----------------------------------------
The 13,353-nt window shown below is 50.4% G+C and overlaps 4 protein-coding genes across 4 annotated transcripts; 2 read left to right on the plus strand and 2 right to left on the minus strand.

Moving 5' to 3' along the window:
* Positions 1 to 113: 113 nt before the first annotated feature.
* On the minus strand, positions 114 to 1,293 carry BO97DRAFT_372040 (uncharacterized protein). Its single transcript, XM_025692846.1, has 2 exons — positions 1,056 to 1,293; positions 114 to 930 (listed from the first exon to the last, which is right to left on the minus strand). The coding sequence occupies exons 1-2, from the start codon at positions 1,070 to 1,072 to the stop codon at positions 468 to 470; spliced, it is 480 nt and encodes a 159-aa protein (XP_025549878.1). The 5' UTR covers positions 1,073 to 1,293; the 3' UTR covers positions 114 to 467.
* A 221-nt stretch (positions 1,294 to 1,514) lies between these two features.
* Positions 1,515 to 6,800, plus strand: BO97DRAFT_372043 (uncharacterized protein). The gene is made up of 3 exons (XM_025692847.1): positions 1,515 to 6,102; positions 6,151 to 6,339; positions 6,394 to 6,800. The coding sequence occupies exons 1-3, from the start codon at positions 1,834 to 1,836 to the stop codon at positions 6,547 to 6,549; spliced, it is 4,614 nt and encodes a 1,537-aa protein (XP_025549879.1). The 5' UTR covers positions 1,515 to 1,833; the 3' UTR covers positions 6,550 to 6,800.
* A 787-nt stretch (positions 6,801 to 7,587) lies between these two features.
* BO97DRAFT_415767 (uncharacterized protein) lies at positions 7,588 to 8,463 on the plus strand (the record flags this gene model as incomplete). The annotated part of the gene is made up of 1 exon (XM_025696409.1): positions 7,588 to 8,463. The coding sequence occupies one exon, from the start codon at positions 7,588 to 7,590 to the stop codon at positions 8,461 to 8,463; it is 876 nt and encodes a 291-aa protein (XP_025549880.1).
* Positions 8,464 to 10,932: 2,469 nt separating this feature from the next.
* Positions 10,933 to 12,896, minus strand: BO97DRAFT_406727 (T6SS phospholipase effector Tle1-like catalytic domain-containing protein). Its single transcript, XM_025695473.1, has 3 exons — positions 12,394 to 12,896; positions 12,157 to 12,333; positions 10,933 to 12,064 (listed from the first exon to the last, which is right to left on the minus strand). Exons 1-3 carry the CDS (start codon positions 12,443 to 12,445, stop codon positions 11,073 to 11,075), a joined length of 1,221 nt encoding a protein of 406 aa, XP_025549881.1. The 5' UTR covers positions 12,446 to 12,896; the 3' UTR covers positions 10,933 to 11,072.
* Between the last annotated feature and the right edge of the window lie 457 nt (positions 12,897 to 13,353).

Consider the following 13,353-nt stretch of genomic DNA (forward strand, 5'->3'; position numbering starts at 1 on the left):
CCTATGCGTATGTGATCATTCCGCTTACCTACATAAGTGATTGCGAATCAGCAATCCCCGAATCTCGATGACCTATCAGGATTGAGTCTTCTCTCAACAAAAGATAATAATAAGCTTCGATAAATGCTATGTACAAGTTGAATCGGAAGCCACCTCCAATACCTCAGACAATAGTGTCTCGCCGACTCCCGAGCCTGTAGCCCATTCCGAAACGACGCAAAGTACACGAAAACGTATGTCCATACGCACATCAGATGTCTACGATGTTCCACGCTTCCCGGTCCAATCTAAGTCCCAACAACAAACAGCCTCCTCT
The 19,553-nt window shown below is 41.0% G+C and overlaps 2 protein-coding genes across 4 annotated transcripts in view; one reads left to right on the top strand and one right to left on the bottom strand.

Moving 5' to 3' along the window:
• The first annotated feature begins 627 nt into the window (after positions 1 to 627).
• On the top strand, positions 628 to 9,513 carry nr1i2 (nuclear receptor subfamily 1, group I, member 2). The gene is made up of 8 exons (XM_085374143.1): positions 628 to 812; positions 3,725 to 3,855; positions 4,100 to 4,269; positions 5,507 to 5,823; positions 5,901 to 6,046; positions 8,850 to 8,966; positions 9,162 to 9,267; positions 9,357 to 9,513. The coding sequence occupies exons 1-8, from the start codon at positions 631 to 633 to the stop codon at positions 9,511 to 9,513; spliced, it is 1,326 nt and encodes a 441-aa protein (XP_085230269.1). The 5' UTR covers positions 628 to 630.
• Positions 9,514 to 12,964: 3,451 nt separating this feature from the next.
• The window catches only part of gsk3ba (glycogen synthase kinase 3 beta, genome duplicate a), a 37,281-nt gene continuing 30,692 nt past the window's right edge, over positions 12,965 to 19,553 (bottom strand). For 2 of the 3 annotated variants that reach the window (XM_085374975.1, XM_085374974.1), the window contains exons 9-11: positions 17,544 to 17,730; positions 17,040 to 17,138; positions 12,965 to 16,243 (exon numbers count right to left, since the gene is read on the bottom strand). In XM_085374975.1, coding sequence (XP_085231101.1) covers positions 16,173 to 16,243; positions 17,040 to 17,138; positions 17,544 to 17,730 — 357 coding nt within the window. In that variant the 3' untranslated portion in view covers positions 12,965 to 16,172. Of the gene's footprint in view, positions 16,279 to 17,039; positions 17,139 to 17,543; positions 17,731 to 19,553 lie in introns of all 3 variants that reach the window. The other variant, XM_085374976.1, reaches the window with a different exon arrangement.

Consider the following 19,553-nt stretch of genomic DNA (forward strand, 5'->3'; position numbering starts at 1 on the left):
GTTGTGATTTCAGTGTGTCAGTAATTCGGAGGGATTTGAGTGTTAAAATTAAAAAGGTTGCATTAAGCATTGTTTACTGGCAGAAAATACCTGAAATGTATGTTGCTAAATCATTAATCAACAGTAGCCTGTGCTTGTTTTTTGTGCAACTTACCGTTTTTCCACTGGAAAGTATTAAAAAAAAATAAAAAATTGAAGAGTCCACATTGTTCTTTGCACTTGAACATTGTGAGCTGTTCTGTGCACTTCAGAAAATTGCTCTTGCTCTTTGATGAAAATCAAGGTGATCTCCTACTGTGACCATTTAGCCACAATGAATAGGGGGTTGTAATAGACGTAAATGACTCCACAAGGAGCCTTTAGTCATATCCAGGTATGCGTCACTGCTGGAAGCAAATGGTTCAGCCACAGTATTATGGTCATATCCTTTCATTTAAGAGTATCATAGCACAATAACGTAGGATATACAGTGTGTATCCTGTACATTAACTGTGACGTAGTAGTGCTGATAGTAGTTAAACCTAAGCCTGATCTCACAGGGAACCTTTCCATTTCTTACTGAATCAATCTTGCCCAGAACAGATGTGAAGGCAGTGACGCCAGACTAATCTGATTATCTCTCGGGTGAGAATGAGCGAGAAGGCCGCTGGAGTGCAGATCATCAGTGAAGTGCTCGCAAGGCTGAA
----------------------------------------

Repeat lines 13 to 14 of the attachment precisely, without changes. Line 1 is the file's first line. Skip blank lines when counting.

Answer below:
CCTATGCGTATGTGATCATTCCGCTTACCTACATAAGTGATTGCGAATCAGCAATCCCCGAATCTCGATGACCTATCAGGATTGAGTCTTCTCTCAACAAAAGATAATAATAAGCTTCGATAAATGCTATGTACAAGTTGAATCGGAAGCCACCTCCAATACCTCAGACAATAGTGTCTCGCCGACTCCCGAGCCTGTAGCCCATTCCGAAACGACGCAAAGTACACGAAAACGTATGTCCATACGCACATCAGATGTCTACGATGTTCCACGCTTCCCGGTCCAATCTAAGTCCCAACAACAAACAGCCTCCTCT
The 19,553-nt window shown below is 41.0% G+C and overlaps 2 protein-coding genes across 4 annotated transcripts in view; one reads left to right on the top strand and one right to left on the bottom strand.